If you look at the converted image, and you think that the blues are looking too different. You’ll need to use a ‘Selective Color’ adjustment layer. By doing this, you can remove some of the magenta coloring and replace it with more black and cyan. This will ensure that your blues don’t turn purple during the printing process. If you feel that the greens are slightly discolored, use another ‘Selective Color’ adjustment layer. But this time you’ll need to remove some of the cyan, and replace it with a bit of yellow. This should return your colors to normal.
If you’re not confident manually manipulating your image’s colors to compensate for the CMYK color scheme. You can use software to convert your image automatically.
As we’ve outlined, every color device (be it paper, screen, printer etc) renders color differently. But you can measure this difference using standardized tools called color profiles. Each device has its own color profile (made from measurements that compare the difference between the colors across devices). You can convert between different color profiles in design softwares such as Adobe Photoshop or Illustrator. Thereby automatically formatting your image for the color profile of your chosen device.
At the design phase, it’s super easy to switch from RGB to CMYK. By converting your image to fit the color profile of your printer. You can do this by navigating to ‘Edit’, selecting ‘Convert To Profile’. And then choosing the preferred (or required) color profile of your printer from the drop-down list. If the color profile your printer requires is not available, you should be able to download and install it onto your computer. This is an easy way to automatically ensure you achieve effective color management across your devices.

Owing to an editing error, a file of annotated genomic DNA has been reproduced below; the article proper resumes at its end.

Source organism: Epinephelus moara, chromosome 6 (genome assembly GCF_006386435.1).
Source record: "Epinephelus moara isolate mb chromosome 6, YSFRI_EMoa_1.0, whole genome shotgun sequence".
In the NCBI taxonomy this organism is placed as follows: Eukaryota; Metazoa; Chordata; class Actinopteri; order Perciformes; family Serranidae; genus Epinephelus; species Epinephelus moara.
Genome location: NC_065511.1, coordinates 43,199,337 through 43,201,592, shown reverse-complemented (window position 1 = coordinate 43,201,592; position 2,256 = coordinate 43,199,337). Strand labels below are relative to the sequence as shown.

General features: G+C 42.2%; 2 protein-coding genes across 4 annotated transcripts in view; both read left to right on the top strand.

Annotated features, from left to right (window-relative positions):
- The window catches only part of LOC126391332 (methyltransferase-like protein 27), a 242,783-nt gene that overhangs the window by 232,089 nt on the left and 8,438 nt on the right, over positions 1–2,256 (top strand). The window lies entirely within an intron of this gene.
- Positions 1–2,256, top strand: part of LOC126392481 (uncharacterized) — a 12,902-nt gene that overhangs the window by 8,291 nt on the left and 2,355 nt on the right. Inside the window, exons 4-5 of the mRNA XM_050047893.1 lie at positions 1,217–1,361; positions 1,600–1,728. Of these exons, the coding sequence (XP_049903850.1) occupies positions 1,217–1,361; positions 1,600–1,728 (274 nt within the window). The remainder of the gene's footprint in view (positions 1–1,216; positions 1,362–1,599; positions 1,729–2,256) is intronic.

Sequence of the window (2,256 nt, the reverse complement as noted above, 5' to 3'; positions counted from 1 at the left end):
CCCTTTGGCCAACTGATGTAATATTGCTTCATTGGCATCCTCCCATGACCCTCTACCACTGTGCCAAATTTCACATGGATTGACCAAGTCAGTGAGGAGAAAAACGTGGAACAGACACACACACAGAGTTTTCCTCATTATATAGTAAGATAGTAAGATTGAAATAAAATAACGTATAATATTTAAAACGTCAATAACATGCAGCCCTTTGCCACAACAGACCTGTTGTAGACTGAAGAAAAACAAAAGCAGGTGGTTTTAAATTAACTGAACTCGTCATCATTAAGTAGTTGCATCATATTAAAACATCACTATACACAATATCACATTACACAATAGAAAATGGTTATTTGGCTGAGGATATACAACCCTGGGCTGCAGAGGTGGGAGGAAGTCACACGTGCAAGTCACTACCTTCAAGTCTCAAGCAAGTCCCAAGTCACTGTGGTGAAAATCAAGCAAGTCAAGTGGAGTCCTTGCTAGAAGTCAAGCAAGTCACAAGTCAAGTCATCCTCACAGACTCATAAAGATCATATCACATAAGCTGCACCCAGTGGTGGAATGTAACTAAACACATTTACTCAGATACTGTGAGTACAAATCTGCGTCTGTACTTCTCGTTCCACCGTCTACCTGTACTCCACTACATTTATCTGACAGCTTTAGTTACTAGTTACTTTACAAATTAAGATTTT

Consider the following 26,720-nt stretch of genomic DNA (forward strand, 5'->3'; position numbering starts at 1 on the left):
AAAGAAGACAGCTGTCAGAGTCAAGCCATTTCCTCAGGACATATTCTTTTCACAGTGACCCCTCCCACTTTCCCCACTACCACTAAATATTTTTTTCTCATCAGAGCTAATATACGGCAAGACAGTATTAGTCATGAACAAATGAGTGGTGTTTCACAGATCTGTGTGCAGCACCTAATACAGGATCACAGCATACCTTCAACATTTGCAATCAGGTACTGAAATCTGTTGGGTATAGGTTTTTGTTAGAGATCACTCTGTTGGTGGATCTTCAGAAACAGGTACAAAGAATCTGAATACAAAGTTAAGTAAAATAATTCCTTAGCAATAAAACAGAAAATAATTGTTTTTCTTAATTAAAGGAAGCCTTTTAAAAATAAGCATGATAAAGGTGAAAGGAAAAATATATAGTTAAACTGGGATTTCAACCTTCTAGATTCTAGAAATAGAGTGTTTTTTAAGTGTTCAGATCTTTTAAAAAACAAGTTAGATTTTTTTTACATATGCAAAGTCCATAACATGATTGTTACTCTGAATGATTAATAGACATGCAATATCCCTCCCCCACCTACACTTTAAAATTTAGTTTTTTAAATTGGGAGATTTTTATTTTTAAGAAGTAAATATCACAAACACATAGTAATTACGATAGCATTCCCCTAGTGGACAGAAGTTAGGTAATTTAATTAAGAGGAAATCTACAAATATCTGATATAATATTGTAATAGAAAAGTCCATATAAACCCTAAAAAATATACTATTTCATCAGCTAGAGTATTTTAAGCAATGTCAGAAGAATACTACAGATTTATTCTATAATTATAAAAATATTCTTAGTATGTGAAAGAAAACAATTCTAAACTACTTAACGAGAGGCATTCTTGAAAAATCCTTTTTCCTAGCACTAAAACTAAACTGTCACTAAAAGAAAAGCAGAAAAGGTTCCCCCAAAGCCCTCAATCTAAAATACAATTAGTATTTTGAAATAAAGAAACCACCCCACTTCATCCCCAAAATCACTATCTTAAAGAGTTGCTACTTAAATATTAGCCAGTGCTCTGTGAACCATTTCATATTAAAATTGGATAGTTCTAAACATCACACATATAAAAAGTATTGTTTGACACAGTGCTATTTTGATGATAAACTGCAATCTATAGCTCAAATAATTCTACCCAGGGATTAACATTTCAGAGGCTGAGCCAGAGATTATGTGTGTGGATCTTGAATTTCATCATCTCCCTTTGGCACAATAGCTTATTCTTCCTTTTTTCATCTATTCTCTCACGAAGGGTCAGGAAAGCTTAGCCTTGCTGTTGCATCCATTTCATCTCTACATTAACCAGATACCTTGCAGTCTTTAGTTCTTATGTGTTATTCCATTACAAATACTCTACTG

Color management in offset printing is really straightforward, as long as you don’t fall into the age-old color trap. Just remember: CMYK for print, and RGB for digital. If you’re aware of the differences between the two color modes. And you know about the potential for discoloration between digital and printed media. Then you’ll be sure to create beautiful designs that look great in print. This will help you to achieve color scheme consistency across your marketing campaigns.
If you’ve created your designs using the RGB color scheme, don’t worry! You simply need to remember to convert your image to CMYK before sending it off to print. This may require manually correcting the colors in your design by adjusting the cyan, magenta, yellow and key color variations. If you want to play it safe, make your design in CMYK using Adobe Illustrator (or a similar vector-based application). That way you’re guaranteed to make beautiful designs that will look perfect in print. Follow our simple guide to expert color management to be sure you’re using the color scheme that’s right for you.